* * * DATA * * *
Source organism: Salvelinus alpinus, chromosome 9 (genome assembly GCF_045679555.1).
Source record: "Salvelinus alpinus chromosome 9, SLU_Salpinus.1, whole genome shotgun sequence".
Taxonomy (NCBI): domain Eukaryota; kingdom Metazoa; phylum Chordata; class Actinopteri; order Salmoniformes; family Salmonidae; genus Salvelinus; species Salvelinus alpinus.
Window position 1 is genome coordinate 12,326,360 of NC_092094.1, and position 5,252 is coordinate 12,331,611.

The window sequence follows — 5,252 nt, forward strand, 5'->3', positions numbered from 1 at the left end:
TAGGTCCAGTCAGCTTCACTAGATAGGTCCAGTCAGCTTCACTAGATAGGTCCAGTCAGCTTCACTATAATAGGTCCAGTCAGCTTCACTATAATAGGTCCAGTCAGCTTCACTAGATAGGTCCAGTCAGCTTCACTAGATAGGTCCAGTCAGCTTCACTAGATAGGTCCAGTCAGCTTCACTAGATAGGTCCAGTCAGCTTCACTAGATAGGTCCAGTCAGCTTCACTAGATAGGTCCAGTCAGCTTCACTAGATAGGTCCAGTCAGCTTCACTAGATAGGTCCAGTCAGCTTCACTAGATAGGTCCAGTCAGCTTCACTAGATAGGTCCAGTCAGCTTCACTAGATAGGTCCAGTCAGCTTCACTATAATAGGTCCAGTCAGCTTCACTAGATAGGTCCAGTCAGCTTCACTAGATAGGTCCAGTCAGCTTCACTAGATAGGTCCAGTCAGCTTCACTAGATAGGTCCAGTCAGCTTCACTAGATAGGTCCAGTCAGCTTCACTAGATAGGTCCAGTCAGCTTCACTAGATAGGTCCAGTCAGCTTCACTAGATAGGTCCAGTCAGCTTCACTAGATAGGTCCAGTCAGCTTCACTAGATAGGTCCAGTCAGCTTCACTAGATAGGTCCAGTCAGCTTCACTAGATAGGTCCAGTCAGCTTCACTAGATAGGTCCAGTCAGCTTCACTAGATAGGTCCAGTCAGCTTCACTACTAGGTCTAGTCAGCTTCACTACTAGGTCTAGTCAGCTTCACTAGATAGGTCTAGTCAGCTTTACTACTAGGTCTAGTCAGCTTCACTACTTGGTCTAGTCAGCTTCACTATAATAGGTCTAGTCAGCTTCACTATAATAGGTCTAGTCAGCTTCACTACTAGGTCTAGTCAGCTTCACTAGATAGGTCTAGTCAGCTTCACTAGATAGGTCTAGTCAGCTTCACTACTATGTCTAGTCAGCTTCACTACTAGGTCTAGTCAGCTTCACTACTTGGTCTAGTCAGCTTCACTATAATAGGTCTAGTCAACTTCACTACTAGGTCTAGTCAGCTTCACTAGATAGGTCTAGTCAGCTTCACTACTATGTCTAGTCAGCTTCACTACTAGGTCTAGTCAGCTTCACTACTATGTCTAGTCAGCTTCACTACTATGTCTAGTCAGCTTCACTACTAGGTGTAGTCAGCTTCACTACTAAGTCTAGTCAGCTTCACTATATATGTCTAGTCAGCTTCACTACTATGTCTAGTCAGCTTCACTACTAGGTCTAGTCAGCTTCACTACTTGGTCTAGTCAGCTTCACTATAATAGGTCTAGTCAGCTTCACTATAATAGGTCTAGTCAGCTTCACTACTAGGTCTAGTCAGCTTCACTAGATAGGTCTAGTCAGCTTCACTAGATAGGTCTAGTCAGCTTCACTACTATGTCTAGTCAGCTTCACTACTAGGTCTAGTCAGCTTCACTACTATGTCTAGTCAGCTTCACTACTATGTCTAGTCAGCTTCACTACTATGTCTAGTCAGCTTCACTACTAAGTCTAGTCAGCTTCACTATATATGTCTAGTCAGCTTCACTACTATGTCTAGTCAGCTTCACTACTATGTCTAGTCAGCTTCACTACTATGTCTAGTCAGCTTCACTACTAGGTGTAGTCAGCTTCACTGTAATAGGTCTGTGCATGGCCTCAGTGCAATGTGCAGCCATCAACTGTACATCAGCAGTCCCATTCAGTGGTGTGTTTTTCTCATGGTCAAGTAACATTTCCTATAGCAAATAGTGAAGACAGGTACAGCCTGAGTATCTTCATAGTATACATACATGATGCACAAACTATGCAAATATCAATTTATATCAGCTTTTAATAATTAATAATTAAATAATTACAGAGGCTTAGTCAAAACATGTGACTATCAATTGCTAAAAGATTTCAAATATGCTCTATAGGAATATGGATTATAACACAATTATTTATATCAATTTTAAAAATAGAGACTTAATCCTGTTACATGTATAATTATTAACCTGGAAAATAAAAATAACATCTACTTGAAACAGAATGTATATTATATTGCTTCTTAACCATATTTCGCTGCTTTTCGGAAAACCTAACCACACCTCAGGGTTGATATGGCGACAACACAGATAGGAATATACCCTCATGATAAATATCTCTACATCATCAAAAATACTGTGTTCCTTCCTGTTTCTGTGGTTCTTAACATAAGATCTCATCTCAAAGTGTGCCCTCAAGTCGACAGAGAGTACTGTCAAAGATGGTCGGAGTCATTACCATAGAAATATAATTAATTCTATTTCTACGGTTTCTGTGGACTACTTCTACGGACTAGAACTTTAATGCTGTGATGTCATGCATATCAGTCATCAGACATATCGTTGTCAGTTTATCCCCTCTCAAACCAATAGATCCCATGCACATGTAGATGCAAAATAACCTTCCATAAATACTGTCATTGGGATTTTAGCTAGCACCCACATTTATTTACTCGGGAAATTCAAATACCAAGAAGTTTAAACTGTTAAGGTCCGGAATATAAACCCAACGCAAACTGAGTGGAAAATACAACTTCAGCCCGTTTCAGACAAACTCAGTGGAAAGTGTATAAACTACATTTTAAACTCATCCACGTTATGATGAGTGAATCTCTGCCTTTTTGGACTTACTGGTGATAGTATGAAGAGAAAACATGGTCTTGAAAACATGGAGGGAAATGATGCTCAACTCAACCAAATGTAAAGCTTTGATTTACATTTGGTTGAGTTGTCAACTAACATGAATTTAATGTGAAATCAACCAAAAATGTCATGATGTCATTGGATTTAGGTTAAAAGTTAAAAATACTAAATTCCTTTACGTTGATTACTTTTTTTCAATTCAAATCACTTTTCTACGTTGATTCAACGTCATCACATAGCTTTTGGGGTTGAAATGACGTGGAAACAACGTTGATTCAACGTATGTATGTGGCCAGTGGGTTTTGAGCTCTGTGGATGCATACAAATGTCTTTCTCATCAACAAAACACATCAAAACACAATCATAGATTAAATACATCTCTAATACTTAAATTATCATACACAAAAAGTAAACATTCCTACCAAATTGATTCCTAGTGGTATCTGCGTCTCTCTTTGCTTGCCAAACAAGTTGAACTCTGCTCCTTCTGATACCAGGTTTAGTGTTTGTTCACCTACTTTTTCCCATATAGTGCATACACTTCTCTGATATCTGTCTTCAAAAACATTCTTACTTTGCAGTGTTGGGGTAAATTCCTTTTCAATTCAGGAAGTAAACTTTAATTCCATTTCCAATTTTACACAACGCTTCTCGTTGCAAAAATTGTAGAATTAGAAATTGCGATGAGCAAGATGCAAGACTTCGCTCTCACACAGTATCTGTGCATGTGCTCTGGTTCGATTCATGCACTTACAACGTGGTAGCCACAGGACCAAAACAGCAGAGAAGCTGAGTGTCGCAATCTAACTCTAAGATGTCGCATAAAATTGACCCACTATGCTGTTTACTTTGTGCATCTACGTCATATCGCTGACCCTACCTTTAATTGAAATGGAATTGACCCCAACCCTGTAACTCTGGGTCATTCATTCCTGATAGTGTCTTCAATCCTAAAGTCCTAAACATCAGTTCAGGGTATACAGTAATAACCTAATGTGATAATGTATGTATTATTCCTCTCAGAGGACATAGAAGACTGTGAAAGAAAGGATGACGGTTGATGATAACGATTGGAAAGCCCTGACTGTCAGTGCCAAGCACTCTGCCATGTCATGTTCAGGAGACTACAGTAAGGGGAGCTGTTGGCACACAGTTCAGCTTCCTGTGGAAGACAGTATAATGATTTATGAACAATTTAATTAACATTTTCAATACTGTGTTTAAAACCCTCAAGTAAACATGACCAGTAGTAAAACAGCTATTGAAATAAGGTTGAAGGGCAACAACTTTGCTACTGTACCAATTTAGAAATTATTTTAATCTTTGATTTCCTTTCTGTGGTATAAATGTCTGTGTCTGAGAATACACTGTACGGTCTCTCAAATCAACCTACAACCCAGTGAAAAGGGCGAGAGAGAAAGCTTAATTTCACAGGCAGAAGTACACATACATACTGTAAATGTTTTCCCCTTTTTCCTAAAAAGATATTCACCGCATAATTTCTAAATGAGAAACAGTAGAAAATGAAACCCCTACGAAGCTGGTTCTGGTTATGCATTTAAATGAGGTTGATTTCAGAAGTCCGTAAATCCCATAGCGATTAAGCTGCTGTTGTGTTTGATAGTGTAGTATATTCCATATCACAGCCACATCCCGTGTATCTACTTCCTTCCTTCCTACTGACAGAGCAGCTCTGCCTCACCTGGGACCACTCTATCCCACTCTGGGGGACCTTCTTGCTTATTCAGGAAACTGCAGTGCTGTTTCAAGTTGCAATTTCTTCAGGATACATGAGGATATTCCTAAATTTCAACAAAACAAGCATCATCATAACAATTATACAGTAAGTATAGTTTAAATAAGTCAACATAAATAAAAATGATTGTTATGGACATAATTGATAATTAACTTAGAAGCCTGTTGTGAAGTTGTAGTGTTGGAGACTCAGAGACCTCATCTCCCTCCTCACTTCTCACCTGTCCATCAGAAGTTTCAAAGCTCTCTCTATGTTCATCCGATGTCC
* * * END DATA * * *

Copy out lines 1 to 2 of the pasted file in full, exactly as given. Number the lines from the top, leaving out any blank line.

Source organism: Salvelinus alpinus, chromosome 9 (genome assembly GCF_045679555.1).
Source record: "Salvelinus alpinus chromosome 9, SLU_Salpinus.1, whole genome shotgun sequence".